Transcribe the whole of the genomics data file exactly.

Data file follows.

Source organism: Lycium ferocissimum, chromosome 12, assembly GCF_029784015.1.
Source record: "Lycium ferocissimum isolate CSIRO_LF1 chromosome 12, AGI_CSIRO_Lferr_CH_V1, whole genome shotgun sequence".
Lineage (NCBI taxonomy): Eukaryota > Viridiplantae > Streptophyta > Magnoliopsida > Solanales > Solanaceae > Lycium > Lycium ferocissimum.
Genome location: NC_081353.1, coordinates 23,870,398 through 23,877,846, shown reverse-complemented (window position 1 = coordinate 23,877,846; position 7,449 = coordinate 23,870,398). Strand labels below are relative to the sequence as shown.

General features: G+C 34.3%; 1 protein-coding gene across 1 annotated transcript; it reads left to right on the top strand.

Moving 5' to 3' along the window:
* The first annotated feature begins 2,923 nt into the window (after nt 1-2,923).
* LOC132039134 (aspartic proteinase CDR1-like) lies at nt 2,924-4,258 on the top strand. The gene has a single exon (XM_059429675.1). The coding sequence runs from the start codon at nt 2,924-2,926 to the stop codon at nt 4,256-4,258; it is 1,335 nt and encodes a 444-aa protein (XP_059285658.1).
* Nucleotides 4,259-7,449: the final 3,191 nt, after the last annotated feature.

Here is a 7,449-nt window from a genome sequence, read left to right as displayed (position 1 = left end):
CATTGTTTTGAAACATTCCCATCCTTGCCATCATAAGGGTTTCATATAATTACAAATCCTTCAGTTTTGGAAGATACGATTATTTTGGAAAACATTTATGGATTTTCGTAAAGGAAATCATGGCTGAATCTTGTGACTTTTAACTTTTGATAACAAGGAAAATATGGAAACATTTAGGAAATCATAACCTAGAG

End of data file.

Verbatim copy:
Source organism: Lycium ferocissimum, chromosome 12, assembly GCF_029784015.1.
Source record: "Lycium ferocissimum isolate CSIRO_LF1 chromosome 12, AGI_CSIRO_Lferr_CH_V1, whole genome shotgun sequence".
Lineage (NCBI taxonomy): Eukaryota > Viridiplantae > Streptophyta > Magnoliopsida > Solanales > Solanaceae > Lycium > Lycium ferocissimum.
Genome location: NC_081353.1, coordinates 23,870,398 through 23,877,846, shown reverse-complemented (window position 1 = coordinate 23,877,846; position 7,449 = coordinate 23,870,398). Strand labels below are relative to the sequence as shown.

General features: G+C 34.3%; 1 protein-coding gene across 1 annotated transcript; it reads left to right on the top strand.

Moving 5' to 3' along the window:
* The first annotated feature begins 2,923 nt into the window (after nt 1-2,923).
* LOC132039134 (aspartic proteinase CDR1-like) lies at nt 2,924-4,258 on the top strand. The gene has a single exon (XM_059429675.1). The coding sequence runs from the start codon at nt 2,924-2,926 to the stop codon at nt 4,256-4,258; it is 1,335 nt and encodes a 444-aa protein (XP_059285658.1).
* Nucleotides 4,259-7,449: the final 3,191 nt, after the last annotated feature.

Here is a 7,449-nt window from a genome sequence, read left to right as displayed (position 1 = left end):
CATTGTTTTGAAACATTCCCATCCTTGCCATCATAAGGGTTTCATATAATTACAAATCCTTCAGTTTTGGAAGATACGATTATTTTGGAAAACATTTATGGATTTTCGTAAAGGAAATCATGGCTGAATCTTGTGACTTTTAACTTTTGATAACAAGGAAAATATGGAAACATTTAGGAAATCATAACCTAGAG